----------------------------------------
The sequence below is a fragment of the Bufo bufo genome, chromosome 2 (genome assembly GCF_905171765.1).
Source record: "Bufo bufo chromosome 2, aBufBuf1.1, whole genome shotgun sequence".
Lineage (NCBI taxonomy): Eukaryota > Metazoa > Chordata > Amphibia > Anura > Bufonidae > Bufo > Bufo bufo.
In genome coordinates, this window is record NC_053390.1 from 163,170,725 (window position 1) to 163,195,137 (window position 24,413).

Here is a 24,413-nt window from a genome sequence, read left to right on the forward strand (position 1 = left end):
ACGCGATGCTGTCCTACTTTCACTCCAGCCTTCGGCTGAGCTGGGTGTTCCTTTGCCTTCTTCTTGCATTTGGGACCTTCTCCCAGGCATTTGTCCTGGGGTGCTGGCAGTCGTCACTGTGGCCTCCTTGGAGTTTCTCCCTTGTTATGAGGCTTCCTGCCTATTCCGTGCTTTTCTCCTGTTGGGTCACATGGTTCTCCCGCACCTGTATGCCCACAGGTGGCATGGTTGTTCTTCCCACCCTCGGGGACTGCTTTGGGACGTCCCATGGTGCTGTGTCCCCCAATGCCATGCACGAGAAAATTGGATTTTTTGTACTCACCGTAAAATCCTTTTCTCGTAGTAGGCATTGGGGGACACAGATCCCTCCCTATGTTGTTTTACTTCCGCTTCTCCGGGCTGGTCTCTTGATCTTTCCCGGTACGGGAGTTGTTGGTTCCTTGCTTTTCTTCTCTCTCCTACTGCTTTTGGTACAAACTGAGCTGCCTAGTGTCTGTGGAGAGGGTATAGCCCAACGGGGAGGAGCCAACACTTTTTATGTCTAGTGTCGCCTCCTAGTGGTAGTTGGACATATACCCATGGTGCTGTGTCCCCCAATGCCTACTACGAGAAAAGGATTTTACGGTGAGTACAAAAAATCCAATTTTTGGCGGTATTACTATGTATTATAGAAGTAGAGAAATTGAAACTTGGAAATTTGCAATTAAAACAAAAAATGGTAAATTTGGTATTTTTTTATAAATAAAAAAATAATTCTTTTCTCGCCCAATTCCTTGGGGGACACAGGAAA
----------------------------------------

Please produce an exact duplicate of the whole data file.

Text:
The sequence below is a fragment of the Bufo bufo genome, chromosome 2 (genome assembly GCF_905171765.1).
Source record: "Bufo bufo chromosome 2, aBufBuf1.1, whole genome shotgun sequence".
Lineage (NCBI taxonomy): Eukaryota > Metazoa > Chordata > Amphibia > Anura > Bufonidae > Bufo > Bufo bufo.
In genome coordinates, this window is record NC_053390.1 from 163,170,725 (window position 1) to 163,195,137 (window position 24,413).

Here is a 24,413-nt window from a genome sequence, read left to right on the forward strand (position 1 = left end):
ACGCGATGCTGTCCTACTTTCACTCCAGCCTTCGGCTGAGCTGGGTGTTCCTTTGCCTTCTTCTTGCATTTGGGACCTTCTCCCAGGCATTTGTCCTGGGGTGCTGGCAGTCGTCACTGTGGCCTCCTTGGAGTTTCTCCCTTGTTATGAGGCTTCCTGCCTATTCCGTGCTTTTCTCCTGTTGGGTCACATGGTTCTCCCGCACCTGTATGCCCACAGGTGGCATGGTTGTTCTTCCCACCCTCGGGGACTGCTTTGGGACGTCCCATGGTGCTGTGTCCCCCAATGCCATGCACGAGAAAATTGGATTTTTTGTACTCACCGTAAAATCCTTTTCTCGTAGTAGGCATTGGGGGACACAGATCCCTCCCTATGTTGTTTTACTTCCGCTTCTCCGGGCTGGTCTCTTGATCTTTCCCGGTACGGGAGTTGTTGGTTCCTTGCTTTTCTTCTCTCTCCTACTGCTTTTGGTACAAACTGAGCTGCCTAGTGTCTGTGGAGAGGGTATAGCCCAACGGGGAGGAGCCAACACTTTTTATGTCTAGTGTCGCCTCCTAGTGGTAGTTGGACATATACCCATGGTGCTGTGTCCCCCAATGCCTACTACGAGAAAAGGATTTTACGGTGAGTACAAAAAATCCAATTTTTGGCGGTATTACTATGTATTATAGAAGTAGAGAAATTGAAACTTGGAAATTTGCAATTAAAACAAAAAATGGTAAATTTGGTATTTTTTTATAAATAAAAAAATAATTCTTTTCTCGCCCAATTCCTTGGGGGACACAGGAAA